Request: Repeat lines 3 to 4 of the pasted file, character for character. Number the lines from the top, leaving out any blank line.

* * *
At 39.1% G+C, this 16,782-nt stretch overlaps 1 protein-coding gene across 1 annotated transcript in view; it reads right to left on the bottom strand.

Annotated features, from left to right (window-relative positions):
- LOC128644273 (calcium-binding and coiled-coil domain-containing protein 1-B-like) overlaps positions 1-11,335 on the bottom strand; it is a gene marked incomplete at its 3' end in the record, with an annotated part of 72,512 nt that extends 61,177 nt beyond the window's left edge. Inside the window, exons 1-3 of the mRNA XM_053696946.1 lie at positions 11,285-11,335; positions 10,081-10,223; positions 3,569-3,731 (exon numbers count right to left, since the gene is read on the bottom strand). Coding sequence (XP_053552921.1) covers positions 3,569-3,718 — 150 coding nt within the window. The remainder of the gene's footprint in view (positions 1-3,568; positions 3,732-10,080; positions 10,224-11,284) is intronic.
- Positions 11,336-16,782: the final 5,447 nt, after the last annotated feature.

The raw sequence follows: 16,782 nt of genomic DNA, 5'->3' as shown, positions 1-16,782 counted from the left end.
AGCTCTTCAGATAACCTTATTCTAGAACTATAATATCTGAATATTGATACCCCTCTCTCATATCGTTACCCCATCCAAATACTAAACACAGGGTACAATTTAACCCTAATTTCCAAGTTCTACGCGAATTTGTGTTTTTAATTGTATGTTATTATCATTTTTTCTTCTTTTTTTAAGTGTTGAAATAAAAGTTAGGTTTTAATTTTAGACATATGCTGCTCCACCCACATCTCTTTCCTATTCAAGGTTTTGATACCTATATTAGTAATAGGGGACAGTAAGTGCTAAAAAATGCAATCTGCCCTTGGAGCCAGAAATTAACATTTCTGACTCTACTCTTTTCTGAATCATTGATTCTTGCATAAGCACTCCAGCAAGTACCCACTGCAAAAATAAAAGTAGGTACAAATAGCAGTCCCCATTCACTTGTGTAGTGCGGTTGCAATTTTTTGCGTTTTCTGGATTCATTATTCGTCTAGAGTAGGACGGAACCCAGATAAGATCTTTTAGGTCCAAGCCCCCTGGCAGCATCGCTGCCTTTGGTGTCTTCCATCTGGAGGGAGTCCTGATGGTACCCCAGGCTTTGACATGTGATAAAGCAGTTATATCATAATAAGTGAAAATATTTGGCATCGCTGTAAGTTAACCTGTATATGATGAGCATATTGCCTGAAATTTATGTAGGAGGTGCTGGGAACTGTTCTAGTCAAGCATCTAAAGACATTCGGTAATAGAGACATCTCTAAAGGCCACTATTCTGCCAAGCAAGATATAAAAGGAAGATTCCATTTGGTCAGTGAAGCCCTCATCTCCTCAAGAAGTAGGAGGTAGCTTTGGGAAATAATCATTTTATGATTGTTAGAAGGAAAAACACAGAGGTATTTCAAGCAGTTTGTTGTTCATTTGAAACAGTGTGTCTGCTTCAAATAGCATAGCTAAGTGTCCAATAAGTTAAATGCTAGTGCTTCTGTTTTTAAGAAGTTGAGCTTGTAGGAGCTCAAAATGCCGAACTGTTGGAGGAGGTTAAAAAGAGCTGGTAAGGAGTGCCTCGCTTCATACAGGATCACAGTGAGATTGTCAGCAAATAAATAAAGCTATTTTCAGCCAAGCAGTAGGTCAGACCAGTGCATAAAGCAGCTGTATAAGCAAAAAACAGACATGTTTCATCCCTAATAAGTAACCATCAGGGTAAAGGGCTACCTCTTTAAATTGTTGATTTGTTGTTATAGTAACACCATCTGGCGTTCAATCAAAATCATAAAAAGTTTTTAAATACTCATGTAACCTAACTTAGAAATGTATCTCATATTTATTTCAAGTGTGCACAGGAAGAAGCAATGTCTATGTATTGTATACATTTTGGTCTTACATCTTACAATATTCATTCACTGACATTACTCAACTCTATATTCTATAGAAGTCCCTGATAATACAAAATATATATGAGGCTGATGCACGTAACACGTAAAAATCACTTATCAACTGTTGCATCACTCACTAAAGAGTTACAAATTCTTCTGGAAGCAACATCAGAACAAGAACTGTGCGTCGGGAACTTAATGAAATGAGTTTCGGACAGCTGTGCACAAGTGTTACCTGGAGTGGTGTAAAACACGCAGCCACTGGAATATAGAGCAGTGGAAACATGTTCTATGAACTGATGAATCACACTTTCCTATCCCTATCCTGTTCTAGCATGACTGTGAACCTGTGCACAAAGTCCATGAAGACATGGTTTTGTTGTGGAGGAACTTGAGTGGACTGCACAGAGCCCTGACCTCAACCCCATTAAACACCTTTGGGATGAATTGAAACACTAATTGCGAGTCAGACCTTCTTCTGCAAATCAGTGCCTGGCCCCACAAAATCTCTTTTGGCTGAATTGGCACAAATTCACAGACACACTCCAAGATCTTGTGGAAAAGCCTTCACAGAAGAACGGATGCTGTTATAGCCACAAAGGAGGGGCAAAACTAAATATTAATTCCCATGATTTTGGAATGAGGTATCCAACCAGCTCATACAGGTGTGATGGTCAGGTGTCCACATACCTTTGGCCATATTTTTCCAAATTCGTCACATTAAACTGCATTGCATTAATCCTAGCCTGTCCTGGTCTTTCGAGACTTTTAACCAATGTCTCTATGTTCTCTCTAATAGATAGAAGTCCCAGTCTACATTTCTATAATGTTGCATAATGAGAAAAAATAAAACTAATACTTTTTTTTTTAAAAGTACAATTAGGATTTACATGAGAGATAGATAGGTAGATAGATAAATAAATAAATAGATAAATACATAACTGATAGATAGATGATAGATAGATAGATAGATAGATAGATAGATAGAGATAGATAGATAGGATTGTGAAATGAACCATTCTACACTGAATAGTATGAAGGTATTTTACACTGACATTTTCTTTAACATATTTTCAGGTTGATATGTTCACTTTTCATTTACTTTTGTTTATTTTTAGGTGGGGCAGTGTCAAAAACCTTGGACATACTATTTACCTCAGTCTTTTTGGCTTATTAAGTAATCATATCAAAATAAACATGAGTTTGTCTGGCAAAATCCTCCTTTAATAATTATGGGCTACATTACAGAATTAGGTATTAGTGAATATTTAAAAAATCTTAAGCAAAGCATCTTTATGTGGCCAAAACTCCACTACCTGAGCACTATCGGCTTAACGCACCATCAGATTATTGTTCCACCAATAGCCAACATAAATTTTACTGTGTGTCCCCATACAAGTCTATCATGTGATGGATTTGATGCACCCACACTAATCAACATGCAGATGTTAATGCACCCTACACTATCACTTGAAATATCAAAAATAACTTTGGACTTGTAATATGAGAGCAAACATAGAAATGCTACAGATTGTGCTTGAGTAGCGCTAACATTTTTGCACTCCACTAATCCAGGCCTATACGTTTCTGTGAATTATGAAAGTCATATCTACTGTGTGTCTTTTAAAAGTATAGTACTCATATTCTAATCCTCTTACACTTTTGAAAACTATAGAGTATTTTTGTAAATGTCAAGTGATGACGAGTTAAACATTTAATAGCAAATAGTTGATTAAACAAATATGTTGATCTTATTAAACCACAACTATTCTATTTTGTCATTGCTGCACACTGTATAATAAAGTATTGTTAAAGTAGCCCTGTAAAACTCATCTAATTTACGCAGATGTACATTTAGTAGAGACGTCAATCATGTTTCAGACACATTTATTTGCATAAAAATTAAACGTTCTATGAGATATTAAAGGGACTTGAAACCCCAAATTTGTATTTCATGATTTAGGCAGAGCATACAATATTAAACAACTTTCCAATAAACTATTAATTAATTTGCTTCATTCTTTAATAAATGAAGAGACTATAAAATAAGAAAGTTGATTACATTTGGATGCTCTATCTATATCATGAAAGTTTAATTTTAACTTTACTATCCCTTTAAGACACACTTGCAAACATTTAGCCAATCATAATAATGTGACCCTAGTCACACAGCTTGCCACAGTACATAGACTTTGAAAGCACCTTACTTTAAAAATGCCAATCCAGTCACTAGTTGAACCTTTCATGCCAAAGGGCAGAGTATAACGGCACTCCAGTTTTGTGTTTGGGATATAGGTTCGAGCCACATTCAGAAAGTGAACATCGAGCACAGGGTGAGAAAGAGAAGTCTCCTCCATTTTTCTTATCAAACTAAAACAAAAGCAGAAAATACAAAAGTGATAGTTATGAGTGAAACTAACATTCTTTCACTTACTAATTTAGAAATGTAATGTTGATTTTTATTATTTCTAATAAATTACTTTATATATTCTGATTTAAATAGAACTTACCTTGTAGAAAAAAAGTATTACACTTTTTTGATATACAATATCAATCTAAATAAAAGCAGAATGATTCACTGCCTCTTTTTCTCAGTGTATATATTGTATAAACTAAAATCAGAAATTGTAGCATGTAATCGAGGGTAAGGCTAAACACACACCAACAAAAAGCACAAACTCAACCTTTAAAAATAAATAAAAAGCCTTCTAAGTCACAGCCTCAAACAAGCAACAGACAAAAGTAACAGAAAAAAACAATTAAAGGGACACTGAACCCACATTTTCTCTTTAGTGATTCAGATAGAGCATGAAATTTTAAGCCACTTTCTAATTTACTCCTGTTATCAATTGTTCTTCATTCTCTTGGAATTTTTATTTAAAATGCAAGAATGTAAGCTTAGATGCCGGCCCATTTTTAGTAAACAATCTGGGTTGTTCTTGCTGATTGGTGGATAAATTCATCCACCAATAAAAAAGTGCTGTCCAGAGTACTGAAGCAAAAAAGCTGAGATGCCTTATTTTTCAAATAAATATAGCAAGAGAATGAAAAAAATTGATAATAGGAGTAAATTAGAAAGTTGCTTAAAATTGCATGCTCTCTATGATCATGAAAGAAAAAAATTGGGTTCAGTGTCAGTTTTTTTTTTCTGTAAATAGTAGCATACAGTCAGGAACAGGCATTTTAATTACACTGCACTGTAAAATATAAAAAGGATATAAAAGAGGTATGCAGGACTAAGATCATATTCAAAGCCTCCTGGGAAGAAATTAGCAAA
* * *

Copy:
- LOC128644273 (calcium-binding and coiled-coil domain-containing protein 1-B-like) overlaps positions 1-11,335 on the bottom strand; it is a gene marked incomplete at its 3' end in the record, with an annotated part of 72,512 nt that extends 61,177 nt beyond the window's left edge. Inside the window, exons 1-3 of the mRNA XM_053696946.1 lie at positions 11,285-11,335; positions 10,081-10,223; positions 3,569-3,731 (exon numbers count right to left, since the gene is read on the bottom strand). Coding sequence (XP_053552921.1) covers positions 3,569-3,718 — 150 coding nt within the window. The remainder of the gene's footprint in view (positions 1-3,568; positions 3,732-10,080; positions 10,224-11,284) is intronic.
- Positions 11,336-16,782: the final 5,447 nt, after the last annotated feature.